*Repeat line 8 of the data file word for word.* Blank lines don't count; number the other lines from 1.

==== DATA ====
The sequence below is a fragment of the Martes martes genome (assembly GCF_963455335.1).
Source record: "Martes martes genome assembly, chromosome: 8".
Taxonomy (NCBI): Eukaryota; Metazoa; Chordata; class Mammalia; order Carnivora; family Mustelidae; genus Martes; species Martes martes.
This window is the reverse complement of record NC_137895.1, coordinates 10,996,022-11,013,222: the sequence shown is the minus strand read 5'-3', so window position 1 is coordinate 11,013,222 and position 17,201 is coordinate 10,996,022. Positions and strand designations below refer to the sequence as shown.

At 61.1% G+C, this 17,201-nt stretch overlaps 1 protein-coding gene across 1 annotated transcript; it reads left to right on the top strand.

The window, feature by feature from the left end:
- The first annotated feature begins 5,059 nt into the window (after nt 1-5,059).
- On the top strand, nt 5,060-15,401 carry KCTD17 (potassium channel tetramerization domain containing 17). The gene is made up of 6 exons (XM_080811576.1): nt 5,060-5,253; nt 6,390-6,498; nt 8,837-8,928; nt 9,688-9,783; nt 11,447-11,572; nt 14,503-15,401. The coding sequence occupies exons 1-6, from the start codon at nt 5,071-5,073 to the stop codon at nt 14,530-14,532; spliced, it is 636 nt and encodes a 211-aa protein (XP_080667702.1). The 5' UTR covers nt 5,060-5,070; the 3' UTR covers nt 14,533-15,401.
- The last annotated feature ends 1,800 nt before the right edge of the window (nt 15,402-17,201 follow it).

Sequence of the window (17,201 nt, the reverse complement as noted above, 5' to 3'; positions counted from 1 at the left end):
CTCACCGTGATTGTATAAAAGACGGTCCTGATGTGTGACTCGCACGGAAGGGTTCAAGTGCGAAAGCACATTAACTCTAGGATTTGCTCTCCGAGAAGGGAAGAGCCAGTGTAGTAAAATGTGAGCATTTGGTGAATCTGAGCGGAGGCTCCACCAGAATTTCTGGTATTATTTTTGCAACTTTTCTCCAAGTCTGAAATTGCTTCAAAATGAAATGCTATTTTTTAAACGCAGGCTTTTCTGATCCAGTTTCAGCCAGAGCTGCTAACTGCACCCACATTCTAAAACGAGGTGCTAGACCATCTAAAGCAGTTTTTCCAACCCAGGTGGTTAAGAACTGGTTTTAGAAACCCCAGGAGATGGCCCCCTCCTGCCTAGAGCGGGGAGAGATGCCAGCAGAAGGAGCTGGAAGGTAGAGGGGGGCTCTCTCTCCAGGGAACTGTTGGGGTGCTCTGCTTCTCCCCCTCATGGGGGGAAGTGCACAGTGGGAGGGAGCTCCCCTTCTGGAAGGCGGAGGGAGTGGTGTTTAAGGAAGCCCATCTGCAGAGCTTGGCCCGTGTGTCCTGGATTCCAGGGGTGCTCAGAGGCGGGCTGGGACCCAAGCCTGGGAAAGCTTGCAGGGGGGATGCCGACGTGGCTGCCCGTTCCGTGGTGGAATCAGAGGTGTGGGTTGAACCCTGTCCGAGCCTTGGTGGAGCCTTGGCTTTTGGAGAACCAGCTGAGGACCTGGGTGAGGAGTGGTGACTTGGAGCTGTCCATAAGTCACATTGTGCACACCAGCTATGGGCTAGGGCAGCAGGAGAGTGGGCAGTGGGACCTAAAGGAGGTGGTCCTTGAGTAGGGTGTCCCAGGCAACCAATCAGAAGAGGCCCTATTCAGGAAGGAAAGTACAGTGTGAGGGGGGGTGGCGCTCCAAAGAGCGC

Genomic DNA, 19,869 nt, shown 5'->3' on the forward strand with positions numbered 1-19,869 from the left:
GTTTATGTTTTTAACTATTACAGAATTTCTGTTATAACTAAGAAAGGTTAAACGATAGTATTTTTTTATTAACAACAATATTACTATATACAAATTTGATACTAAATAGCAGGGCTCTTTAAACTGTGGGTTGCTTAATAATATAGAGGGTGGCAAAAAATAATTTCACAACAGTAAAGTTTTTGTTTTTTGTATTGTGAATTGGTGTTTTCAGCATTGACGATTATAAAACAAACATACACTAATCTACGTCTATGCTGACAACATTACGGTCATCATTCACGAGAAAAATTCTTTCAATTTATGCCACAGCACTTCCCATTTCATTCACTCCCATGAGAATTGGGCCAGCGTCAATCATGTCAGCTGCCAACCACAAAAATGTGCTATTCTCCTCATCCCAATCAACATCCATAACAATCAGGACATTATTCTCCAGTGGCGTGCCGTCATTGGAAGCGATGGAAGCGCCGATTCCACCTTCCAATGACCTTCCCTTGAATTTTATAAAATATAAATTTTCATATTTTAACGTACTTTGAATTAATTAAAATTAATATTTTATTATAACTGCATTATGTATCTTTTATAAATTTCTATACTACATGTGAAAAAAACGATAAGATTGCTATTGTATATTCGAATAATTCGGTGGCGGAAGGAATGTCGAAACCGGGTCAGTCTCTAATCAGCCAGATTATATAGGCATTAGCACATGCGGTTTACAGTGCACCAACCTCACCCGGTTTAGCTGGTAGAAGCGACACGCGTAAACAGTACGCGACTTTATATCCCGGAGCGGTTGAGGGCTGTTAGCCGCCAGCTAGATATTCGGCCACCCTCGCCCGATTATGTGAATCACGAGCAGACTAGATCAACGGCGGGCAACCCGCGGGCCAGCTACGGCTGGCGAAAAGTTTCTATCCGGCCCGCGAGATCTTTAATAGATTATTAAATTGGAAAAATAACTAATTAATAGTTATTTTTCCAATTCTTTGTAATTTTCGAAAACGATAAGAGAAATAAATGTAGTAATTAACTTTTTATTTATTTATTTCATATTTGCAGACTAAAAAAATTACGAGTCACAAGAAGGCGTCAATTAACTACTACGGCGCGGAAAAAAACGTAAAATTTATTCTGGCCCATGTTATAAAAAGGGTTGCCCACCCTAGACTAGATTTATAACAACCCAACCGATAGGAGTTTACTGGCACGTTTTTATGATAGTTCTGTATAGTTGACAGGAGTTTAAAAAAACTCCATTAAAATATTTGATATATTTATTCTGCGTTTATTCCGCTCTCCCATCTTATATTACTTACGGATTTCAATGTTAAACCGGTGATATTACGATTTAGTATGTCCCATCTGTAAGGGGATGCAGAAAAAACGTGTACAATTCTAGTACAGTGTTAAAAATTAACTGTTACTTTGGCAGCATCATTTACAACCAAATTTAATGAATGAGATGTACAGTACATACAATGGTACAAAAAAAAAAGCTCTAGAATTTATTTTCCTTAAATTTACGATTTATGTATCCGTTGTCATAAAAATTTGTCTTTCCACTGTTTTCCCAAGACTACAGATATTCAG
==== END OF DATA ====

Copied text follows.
- On the top strand, nt 5,060-15,401 carry KCTD17 (potassium channel tetramerization domain containing 17). The gene is made up of 6 exons (XM_080811576.1): nt 5,060-5,253; nt 6,390-6,498; nt 8,837-8,928; nt 9,688-9,783; nt 11,447-11,572; nt 14,503-15,401. The coding sequence occupies exons 1-6, from the start codon at nt 5,071-5,073 to the stop codon at nt 14,530-14,532; spliced, it is 636 nt and encodes a 211-aa protein (XP_080667702.1). The 5' UTR covers nt 5,060-5,070; the 3' UTR covers nt 14,533-15,401.